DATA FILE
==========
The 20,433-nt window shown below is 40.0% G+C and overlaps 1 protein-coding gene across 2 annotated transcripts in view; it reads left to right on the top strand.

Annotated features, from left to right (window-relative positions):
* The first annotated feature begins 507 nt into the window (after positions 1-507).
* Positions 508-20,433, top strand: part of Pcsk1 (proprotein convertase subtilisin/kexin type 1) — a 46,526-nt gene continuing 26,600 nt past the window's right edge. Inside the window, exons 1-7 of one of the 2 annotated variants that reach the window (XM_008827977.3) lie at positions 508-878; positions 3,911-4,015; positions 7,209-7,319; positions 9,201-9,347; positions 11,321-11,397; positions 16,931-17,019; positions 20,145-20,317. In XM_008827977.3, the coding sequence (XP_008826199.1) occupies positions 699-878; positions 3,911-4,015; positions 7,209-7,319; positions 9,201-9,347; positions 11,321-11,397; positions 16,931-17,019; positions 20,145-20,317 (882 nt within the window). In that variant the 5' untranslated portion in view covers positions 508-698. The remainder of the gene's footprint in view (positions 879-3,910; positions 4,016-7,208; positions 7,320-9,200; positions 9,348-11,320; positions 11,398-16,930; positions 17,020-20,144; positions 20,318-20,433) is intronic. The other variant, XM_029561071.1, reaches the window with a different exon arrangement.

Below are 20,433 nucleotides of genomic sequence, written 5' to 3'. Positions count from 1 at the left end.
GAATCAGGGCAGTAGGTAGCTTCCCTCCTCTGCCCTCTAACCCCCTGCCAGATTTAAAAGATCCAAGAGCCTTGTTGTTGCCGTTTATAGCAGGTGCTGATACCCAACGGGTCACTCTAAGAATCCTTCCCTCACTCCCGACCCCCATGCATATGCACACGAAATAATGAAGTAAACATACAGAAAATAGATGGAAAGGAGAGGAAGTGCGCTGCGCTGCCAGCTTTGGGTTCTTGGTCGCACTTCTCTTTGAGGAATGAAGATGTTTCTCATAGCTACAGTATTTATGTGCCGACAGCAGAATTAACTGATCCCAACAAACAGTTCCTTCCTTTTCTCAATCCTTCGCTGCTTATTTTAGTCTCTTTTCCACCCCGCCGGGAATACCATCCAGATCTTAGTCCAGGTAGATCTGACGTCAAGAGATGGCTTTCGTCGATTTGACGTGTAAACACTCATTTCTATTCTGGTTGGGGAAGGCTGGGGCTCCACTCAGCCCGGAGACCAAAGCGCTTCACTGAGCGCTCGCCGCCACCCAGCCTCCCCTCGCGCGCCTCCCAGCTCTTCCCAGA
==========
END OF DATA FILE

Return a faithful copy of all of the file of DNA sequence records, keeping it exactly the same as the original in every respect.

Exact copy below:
The 20,433-nt window shown below is 40.0% G+C and overlaps 1 protein-coding gene across 2 annotated transcripts in view; it reads left to right on the top strand.

Annotated features, from left to right (window-relative positions):
* The first annotated feature begins 507 nt into the window (after positions 1-507).
* Positions 508-20,433, top strand: part of Pcsk1 (proprotein convertase subtilisin/kexin type 1) — a 46,526-nt gene continuing 26,600 nt past the window's right edge. Inside the window, exons 1-7 of one of the 2 annotated variants that reach the window (XM_008827977.3) lie at positions 508-878; positions 3,911-4,015; positions 7,209-7,319; positions 9,201-9,347; positions 11,321-11,397; positions 16,931-17,019; positions 20,145-20,317. In XM_008827977.3, the coding sequence (XP_008826199.1) occupies positions 699-878; positions 3,911-4,015; positions 7,209-7,319; positions 9,201-9,347; positions 11,321-11,397; positions 16,931-17,019; positions 20,145-20,317 (882 nt within the window). In that variant the 5' untranslated portion in view covers positions 508-698. The remainder of the gene's footprint in view (positions 879-3,910; positions 4,016-7,208; positions 7,320-9,200; positions 9,348-11,320; positions 11,398-16,930; positions 17,020-20,144; positions 20,318-20,433) is intronic. The other variant, XM_029561071.1, reaches the window with a different exon arrangement.

Below are 20,433 nucleotides of genomic sequence, written 5' to 3'. Positions count from 1 at the left end.
GAATCAGGGCAGTAGGTAGCTTCCCTCCTCTGCCCTCTAACCCCCTGCCAGATTTAAAAGATCCAAGAGCCTTGTTGTTGCCGTTTATAGCAGGTGCTGATACCCAACGGGTCACTCTAAGAATCCTTCCCTCACTCCCGACCCCCATGCATATGCACACGAAATAATGAAGTAAACATACAGAAAATAGATGGAAAGGAGAGGAAGTGCGCTGCGCTGCCAGCTTTGGGTTCTTGGTCGCACTTCTCTTTGAGGAATGAAGATGTTTCTCATAGCTACAGTATTTATGTGCCGACAGCAGAATTAACTGATCCCAACAAACAGTTCCTTCCTTTTCTCAATCCTTCGCTGCTTATTTTAGTCTCTTTTCCACCCCGCCGGGAATACCATCCAGATCTTAGTCCAGGTAGATCTGACGTCAAGAGATGGCTTTCGTCGATTTGACGTGTAAACACTCATTTCTATTCTGGTTGGGGAAGGCTGGGGCTCCACTCAGCCCGGAGACCAAAGCGCTTCACTGAGCGCTCGCCGCCACCCAGCCTCCCCTCGCGCGCCTCCCAGCTCTTCCCAGA